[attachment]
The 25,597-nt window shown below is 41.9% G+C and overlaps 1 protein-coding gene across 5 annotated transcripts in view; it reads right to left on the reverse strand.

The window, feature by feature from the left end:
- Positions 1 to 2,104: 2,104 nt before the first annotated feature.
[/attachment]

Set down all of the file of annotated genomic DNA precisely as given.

The 25,597-nt window shown below is 41.9% G+C and overlaps 1 protein-coding gene across 5 annotated transcripts in view; it reads right to left on the reverse strand.

The window, feature by feature from the left end:
- Positions 1 to 2,104: 2,104 nt before the first annotated feature.